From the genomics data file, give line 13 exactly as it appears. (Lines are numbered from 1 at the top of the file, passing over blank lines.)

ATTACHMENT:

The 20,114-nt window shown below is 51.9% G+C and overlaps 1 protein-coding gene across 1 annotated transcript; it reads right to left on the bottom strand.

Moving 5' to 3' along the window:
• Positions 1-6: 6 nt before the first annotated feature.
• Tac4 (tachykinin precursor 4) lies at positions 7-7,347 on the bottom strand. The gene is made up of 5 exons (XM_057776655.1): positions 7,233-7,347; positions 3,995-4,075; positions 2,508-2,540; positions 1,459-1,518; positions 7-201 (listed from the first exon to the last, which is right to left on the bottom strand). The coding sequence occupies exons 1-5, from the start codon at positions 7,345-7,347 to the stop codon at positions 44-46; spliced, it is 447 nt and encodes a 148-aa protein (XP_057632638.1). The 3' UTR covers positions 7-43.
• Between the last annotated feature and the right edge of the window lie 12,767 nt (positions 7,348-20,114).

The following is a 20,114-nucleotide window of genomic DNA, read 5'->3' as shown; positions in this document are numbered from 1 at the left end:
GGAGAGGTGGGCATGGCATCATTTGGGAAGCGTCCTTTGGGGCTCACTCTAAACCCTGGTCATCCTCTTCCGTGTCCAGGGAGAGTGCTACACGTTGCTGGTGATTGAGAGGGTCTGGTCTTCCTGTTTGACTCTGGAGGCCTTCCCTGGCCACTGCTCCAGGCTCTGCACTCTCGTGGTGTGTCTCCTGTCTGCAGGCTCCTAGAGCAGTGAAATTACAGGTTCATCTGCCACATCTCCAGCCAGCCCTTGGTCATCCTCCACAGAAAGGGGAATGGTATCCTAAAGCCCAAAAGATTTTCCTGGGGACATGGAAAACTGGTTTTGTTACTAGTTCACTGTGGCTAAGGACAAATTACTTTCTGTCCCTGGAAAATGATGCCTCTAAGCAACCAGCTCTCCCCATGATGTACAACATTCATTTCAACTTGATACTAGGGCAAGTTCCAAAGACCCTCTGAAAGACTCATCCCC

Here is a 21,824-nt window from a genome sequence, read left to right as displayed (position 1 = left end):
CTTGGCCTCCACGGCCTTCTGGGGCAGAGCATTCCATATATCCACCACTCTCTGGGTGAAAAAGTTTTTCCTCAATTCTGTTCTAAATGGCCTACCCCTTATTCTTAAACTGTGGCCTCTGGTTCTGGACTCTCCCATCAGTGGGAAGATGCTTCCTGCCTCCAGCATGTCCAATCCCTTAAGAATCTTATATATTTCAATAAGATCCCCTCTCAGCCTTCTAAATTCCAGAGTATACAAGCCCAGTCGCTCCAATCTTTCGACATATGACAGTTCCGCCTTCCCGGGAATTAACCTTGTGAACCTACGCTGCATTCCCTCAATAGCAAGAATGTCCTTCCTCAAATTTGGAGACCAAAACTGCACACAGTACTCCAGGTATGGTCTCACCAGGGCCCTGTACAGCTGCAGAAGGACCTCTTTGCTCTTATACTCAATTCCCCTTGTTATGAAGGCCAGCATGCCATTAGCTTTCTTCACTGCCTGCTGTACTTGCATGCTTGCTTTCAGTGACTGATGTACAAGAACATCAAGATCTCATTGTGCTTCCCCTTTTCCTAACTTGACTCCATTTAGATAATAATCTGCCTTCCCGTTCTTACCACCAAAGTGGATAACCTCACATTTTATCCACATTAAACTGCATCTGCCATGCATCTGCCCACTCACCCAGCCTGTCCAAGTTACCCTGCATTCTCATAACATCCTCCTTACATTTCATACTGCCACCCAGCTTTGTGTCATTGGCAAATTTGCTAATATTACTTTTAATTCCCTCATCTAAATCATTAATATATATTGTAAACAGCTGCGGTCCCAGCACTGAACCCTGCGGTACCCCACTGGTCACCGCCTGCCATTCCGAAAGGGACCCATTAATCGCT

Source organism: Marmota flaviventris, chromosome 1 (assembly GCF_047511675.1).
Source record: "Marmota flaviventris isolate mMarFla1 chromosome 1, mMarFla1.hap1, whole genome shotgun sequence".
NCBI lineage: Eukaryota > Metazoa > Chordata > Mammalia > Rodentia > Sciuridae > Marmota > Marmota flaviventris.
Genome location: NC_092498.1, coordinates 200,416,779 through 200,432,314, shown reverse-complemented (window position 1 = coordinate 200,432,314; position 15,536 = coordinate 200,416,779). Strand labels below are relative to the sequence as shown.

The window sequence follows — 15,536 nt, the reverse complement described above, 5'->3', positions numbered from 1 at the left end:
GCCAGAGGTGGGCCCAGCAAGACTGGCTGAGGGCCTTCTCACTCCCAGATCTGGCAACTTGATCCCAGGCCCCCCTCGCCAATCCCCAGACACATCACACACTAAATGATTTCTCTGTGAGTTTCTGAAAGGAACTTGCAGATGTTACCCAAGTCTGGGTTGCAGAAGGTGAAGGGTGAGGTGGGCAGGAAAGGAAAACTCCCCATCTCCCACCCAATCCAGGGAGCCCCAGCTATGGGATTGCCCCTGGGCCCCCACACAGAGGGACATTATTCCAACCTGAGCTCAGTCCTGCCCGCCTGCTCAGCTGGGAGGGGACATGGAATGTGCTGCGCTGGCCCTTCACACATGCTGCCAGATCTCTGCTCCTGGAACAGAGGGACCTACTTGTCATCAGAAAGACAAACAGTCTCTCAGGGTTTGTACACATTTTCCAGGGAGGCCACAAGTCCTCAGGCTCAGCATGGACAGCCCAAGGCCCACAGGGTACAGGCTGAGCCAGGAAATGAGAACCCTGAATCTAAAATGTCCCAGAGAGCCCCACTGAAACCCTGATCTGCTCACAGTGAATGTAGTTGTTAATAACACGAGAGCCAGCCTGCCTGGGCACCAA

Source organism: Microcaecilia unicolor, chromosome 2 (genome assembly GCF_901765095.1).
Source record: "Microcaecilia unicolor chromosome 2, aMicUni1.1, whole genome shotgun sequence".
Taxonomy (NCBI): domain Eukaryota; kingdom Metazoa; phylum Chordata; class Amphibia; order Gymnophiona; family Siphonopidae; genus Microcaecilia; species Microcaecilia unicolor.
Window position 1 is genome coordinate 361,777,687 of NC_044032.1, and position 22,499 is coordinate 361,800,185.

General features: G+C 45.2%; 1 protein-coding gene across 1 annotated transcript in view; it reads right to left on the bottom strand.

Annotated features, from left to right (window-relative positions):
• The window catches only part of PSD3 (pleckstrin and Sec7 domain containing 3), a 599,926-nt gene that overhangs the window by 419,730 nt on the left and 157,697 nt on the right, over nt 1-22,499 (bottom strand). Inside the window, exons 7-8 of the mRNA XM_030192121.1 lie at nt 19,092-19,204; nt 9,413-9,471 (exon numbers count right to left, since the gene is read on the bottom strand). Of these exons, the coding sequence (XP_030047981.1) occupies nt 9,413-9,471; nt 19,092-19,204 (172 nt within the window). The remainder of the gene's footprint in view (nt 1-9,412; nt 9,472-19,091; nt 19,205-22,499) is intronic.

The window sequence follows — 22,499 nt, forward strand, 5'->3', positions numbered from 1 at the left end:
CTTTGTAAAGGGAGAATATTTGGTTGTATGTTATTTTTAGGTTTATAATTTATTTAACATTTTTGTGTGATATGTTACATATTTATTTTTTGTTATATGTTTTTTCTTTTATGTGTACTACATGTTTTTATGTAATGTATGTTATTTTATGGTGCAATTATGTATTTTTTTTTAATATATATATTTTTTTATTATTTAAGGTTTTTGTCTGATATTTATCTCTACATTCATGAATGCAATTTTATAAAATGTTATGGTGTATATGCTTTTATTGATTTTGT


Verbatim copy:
Genome location: NC_092498.1, coordinates 200,416,779 through 200,432,314, shown reverse-complemented (window position 1 = coordinate 200,432,314; position 15,536 = coordinate 200,416,779). Strand labels below are relative to the sequence as shown.